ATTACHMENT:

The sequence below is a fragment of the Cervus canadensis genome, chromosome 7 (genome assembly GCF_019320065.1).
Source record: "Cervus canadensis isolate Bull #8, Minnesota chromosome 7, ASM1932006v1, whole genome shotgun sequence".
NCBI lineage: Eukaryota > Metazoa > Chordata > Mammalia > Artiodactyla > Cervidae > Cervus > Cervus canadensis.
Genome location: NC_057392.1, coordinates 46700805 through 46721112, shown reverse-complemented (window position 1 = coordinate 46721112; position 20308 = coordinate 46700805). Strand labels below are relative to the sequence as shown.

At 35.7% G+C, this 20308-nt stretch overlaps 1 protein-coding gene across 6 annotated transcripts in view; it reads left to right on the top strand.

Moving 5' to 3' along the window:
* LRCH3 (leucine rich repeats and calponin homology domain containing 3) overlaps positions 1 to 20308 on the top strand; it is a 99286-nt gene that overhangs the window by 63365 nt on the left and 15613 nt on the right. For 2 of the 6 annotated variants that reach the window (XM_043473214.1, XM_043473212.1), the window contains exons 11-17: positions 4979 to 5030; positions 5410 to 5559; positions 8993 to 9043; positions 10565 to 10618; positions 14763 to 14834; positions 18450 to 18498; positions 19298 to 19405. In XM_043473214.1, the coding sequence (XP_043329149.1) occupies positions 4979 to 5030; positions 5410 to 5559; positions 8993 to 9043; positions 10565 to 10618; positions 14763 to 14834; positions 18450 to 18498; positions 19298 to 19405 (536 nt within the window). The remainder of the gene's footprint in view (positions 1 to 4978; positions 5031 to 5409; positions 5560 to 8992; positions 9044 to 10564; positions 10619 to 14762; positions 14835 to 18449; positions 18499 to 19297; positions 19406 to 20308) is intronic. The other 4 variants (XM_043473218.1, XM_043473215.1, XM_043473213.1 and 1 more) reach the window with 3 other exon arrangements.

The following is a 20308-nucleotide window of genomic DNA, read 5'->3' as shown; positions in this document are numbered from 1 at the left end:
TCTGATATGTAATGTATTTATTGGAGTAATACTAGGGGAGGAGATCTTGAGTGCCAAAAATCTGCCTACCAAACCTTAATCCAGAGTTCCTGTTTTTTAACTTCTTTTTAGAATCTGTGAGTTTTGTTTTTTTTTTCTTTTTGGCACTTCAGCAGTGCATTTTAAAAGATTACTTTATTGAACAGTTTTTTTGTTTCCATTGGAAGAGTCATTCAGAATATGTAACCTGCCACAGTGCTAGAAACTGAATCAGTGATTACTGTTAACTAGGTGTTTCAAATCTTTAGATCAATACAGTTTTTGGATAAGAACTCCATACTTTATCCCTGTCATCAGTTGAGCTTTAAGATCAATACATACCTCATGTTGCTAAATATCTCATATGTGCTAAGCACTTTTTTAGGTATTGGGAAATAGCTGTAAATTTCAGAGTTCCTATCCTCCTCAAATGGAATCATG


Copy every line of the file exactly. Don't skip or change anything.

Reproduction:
The sequence below is a fragment of the Cervus canadensis genome, chromosome 7 (genome assembly GCF_019320065.1).
Source record: "Cervus canadensis isolate Bull #8, Minnesota chromosome 7, ASM1932006v1, whole genome shotgun sequence".
NCBI lineage: Eukaryota > Metazoa > Chordata > Mammalia > Artiodactyla > Cervidae > Cervus > Cervus canadensis.
Genome location: NC_057392.1, coordinates 46700805 through 46721112, shown reverse-complemented (window position 1 = coordinate 46721112; position 20308 = coordinate 46700805). Strand labels below are relative to the sequence as shown.

At 35.7% G+C, this 20308-nt stretch overlaps 1 protein-coding gene across 6 annotated transcripts in view; it reads left to right on the top strand.

Moving 5' to 3' along the window:
* LRCH3 (leucine rich repeats and calponin homology domain containing 3) overlaps positions 1 to 20308 on the top strand; it is a 99286-nt gene that overhangs the window by 63365 nt on the left and 15613 nt on the right. For 2 of the 6 annotated variants that reach the window (XM_043473214.1, XM_043473212.1), the window contains exons 11-17: positions 4979 to 5030; positions 5410 to 5559; positions 8993 to 9043; positions 10565 to 10618; positions 14763 to 14834; positions 18450 to 18498; positions 19298 to 19405. In XM_043473214.1, the coding sequence (XP_043329149.1) occupies positions 4979 to 5030; positions 5410 to 5559; positions 8993 to 9043; positions 10565 to 10618; positions 14763 to 14834; positions 18450 to 18498; positions 19298 to 19405 (536 nt within the window). The remainder of the gene's footprint in view (positions 1 to 4978; positions 5031 to 5409; positions 5560 to 8992; positions 9044 to 10564; positions 10619 to 14762; positions 14835 to 18449; positions 18499 to 19297; positions 19406 to 20308) is intronic. The other 4 variants (XM_043473218.1, XM_043473215.1, XM_043473213.1 and 1 more) reach the window with 3 other exon arrangements.

The following is a 20308-nucleotide window of genomic DNA, read 5'->3' as shown; positions in this document are numbered from 1 at the left end:
TCTGATATGTAATGTATTTATTGGAGTAATACTAGGGGAGGAGATCTTGAGTGCCAAAAATCTGCCTACCAAACCTTAATCCAGAGTTCCTGTTTTTTAACTTCTTTTTAGAATCTGTGAGTTTTGTTTTTTTTTTCTTTTTGGCACTTCAGCAGTGCATTTTAAAAGATTACTTTATTGAACAGTTTTTTTGTTTCCATTGGAAGAGTCATTCAGAATATGTAACCTGCCACAGTGCTAGAAACTGAATCAGTGATTACTGTTAACTAGGTGTTTCAAATCTTTAGATCAATACAGTTTTTGGATAAGAACTCCATACTTTATCCCTGTCATCAGTTGAGCTTTAAGATCAATACATACCTCATGTTGCTAAATATCTCATATGTGCTAAGCACTTTTTTAGGTATTGGGAAATAGCTGTAAATTTCAGAGTTCCTATCCTCCTCAAATGGAATCATG